Many of us assume that the only way to get diabetes is by pummeling your insides with a four-a-day cheesecake habit, but gestational diabetes in pregnant women works a bit differently.
To see exactly how it works, we need to look at glucose metabolism. A hormone (hPL) produced by placenta to causes changes that increase maternal blood glucose, this leaves more glucose circulating in mom's bloodstream, available to satisfy the glucose-greedy fetus. That's a good thing, but it doesn't come without a price.
To counteract those rising sugar levels as your pregnancy progresses, you secrete more insulin. So the placenta responds by pumping out even more hPL, which limits the effectiveness of that extra insulin. If your muscles and liver cannot easily use up all that sugar, you may end up with too much glucose in your blood. That's called insulin resistance, and in some moms (especially those who have additional risk factors), the vicious hPL-insulin cycle escalates into full-blown gestational diabetes.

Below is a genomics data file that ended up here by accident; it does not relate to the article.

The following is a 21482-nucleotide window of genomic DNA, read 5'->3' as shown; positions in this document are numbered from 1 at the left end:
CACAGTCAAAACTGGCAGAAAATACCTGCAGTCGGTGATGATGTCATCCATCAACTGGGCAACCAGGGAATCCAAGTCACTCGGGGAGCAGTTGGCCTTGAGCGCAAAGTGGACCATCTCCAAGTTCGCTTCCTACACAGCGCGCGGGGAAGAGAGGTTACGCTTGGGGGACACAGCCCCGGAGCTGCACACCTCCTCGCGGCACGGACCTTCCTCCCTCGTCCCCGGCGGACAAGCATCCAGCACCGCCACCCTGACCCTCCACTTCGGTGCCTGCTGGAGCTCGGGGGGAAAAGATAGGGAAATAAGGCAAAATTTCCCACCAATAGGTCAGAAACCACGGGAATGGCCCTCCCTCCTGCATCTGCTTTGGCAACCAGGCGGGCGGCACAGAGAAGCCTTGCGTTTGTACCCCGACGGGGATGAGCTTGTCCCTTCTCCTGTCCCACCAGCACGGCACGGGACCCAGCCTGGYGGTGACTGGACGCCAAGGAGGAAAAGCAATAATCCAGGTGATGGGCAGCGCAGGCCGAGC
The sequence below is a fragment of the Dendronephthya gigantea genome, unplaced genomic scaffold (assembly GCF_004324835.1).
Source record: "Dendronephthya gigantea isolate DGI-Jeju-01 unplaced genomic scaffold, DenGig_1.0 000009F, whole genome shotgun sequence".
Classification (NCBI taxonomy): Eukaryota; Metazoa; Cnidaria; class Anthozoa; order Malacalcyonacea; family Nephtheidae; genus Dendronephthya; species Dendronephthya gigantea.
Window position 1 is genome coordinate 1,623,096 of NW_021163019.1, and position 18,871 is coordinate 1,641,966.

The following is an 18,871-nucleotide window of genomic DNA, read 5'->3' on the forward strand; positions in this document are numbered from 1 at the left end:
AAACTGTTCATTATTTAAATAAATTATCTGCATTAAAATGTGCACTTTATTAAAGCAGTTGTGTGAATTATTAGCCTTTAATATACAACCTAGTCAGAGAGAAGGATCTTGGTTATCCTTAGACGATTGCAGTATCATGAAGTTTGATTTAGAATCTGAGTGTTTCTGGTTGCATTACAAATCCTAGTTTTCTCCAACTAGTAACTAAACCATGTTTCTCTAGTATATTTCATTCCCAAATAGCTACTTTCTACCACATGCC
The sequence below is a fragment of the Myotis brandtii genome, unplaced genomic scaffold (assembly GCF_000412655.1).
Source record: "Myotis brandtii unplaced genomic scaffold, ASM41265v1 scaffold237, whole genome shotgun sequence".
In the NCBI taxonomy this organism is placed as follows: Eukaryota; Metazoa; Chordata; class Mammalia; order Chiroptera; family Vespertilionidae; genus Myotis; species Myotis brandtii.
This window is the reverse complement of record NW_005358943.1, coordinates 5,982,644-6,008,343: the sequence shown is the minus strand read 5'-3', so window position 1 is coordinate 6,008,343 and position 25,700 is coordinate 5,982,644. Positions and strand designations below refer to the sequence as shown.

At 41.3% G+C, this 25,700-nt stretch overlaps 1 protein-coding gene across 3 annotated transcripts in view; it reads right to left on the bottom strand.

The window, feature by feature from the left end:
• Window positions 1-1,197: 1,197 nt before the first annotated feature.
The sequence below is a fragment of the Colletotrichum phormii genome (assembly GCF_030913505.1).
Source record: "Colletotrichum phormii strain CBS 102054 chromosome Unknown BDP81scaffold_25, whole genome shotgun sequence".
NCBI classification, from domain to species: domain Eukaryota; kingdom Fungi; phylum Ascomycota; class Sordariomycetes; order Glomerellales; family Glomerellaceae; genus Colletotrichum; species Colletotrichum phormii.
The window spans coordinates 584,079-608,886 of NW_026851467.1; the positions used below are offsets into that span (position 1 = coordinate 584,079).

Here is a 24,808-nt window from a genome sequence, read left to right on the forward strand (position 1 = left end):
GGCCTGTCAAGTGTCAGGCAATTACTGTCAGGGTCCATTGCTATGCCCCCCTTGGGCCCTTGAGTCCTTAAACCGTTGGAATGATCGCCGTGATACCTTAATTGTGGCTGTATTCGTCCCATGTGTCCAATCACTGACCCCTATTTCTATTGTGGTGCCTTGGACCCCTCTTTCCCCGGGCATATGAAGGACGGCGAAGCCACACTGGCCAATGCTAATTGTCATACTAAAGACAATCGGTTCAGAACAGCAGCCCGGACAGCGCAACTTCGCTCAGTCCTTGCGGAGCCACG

As a response, a series of hormones produced by the uterus and mom's body - namely cortisol (the stress hormone), leptin (a hunger hormone) and adiponectin (an inflammation reducing hormone) - all flood mom's bloodstream, and further contribute to higher glucose. And this vicious cycle continues when there's too much glucose and insulin resistance during pregnancy.
Today, all pregnant women get screened for diabetes - even those at low risk (under 25, not obese, white, and no family history of diabetes). If you are diagnosed with gestational diabetes, your doctor will put you on a special diet, encourage you to exercise, and teach you how to monitor your blood sugar level, which you'll have to test several times a day.